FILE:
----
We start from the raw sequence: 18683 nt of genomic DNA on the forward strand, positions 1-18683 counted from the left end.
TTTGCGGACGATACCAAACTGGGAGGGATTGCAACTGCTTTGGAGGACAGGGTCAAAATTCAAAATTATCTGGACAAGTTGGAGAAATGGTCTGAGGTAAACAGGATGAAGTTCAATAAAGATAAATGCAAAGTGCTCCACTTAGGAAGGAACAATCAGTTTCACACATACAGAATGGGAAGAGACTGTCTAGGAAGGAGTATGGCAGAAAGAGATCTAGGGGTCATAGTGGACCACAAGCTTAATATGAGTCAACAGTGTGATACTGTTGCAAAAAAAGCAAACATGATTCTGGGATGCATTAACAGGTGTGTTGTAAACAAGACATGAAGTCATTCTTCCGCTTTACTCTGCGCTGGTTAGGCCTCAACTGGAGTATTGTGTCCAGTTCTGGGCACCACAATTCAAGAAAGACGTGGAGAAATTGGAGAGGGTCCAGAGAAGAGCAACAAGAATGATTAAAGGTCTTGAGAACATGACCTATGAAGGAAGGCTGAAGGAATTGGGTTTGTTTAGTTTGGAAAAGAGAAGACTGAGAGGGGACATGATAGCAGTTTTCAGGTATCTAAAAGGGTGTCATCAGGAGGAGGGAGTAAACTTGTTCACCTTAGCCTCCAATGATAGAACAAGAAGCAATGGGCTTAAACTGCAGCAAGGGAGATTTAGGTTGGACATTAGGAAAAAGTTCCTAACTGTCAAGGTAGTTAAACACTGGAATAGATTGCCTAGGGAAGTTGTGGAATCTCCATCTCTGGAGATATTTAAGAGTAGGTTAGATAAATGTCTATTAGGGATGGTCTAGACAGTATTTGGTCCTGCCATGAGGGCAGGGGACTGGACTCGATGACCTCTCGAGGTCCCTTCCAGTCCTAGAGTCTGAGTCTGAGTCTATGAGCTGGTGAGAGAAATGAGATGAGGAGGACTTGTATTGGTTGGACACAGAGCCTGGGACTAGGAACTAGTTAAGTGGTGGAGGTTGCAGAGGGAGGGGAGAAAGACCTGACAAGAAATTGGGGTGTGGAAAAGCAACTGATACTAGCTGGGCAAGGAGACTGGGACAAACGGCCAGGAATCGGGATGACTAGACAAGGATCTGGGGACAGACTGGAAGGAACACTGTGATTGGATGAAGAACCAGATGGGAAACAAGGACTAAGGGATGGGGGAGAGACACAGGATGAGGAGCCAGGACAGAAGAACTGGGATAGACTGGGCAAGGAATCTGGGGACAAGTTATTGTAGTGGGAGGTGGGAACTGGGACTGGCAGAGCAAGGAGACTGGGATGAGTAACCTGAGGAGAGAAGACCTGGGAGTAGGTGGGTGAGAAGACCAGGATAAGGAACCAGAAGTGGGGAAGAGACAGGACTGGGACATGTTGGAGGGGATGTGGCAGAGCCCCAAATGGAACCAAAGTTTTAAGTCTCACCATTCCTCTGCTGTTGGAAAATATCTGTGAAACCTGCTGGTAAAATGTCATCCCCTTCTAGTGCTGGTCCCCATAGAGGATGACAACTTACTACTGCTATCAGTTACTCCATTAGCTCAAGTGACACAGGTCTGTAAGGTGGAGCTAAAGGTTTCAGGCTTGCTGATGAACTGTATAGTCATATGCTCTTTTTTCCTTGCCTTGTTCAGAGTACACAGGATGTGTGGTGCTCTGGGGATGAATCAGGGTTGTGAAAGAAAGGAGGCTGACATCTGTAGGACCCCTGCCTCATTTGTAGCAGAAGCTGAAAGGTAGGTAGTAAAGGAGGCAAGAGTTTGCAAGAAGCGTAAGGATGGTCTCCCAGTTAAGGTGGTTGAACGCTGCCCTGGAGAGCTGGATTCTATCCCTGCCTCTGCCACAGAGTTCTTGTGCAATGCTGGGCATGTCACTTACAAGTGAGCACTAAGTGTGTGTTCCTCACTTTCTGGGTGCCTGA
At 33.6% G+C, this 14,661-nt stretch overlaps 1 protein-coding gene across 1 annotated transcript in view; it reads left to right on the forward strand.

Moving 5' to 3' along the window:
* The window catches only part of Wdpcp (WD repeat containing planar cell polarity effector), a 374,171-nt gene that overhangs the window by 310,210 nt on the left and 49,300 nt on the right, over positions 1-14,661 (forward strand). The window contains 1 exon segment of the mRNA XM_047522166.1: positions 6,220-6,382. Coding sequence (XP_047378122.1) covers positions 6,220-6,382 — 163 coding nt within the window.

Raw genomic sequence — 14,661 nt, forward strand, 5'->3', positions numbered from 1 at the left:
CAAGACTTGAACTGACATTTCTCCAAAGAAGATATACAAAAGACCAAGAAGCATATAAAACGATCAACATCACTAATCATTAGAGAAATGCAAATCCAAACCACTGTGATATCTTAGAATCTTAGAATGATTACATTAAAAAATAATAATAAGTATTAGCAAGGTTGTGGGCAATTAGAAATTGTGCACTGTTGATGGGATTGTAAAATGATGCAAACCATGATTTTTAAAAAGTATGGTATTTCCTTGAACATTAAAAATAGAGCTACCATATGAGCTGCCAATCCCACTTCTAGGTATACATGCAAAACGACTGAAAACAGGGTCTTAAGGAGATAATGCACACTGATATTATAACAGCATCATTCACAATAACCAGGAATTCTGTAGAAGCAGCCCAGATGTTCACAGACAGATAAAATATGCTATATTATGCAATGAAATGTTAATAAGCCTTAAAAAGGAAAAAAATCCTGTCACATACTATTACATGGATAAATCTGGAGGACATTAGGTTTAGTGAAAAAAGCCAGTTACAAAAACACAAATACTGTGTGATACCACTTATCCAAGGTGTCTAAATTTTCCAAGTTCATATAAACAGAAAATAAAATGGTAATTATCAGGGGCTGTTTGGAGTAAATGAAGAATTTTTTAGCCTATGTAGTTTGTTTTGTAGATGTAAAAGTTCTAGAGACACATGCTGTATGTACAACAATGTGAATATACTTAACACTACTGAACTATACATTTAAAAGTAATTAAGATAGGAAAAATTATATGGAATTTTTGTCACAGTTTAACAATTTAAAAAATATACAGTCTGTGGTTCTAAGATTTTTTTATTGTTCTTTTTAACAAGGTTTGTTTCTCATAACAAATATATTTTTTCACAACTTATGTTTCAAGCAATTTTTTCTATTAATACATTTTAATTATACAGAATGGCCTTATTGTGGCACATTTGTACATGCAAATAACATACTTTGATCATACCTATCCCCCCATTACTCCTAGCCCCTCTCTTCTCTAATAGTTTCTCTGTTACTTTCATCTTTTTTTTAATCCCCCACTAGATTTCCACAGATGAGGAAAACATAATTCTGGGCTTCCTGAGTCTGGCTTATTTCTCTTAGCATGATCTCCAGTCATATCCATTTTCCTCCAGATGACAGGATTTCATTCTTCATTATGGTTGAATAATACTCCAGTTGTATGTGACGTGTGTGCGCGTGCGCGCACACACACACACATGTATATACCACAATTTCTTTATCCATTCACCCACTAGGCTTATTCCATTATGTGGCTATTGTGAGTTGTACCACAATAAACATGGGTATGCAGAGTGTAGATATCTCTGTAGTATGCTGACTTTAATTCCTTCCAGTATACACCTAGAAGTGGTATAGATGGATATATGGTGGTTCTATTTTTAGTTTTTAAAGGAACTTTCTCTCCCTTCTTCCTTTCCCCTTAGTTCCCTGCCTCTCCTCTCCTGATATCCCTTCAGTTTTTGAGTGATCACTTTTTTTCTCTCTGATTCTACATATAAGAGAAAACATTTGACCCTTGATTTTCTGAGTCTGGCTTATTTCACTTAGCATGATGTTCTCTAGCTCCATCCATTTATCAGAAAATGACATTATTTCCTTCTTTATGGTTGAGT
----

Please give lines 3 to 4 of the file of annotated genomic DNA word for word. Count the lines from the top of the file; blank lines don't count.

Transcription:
At 33.6% G+C, this 14,661-nt stretch overlaps 1 protein-coding gene across 1 annotated transcript in view; it reads left to right on the forward strand.

Moving 5' to 3' along the window: